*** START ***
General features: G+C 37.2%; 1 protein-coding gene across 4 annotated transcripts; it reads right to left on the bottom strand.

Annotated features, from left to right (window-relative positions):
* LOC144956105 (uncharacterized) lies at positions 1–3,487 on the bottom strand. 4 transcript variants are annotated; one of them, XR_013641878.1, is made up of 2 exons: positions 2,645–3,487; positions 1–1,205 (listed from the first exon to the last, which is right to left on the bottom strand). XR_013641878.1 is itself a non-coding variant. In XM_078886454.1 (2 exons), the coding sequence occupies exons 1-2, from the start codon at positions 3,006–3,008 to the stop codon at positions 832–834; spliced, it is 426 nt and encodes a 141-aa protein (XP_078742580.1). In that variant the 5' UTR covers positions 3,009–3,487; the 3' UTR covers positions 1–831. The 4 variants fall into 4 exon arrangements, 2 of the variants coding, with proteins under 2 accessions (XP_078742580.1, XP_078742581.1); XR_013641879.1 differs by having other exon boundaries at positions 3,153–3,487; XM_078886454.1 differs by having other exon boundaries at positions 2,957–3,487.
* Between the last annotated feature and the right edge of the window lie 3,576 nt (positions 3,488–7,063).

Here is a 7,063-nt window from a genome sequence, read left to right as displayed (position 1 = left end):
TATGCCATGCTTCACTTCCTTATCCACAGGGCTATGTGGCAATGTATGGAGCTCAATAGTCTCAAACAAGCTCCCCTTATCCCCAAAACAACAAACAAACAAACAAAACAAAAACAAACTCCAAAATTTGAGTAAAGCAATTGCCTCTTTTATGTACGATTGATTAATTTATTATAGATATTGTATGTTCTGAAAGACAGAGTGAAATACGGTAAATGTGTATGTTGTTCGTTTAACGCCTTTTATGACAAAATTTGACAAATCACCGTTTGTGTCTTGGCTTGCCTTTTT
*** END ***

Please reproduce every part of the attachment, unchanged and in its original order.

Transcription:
General features: G+C 37.2%; 1 protein-coding gene across 4 annotated transcripts; it reads right to left on the bottom strand.

Annotated features, from left to right (window-relative positions):
* LOC144956105 (uncharacterized) lies at positions 1–3,487 on the bottom strand. 4 transcript variants are annotated; one of them, XR_013641878.1, is made up of 2 exons: positions 2,645–3,487; positions 1–1,205 (listed from the first exon to the last, which is right to left on the bottom strand). XR_013641878.1 is itself a non-coding variant. In XM_078886454.1 (2 exons), the coding sequence occupies exons 1-2, from the start codon at positions 3,006–3,008 to the stop codon at positions 832–834; spliced, it is 426 nt and encodes a 141-aa protein (XP_078742580.1). In that variant the 5' UTR covers positions 3,009–3,487; the 3' UTR covers positions 1–831. The 4 variants fall into 4 exon arrangements, 2 of the variants coding, with proteins under 2 accessions (XP_078742580.1, XP_078742581.1); XR_013641879.1 differs by having other exon boundaries at positions 3,153–3,487; XM_078886454.1 differs by having other exon boundaries at positions 2,957–3,487.
* Between the last annotated feature and the right edge of the window lie 3,576 nt (positions 3,488–7,063).

Here is a 7,063-nt window from a genome sequence, read left to right as displayed (position 1 = left end):
TATGCCATGCTTCACTTCCTTATCCACAGGGCTATGTGGCAATGTATGGAGCTCAATAGTCTCAAACAAGCTCCCCTTATCCCCAAAACAACAAACAAACAAACAAAACAAAAACAAACTCCAAAATTTGAGTAAAGCAATTGCCTCTTTTATGTACGATTGATTAATTTATTATAGATATTGTATGTTCTGAAAGACAGAGTGAAATACGGTAAATGTGTATGTTGTTCGTTTAACGCCTTTTATGACAAAATTTGACAAATCACCGTTTGTGTCTTGGCTTGCCTTTTT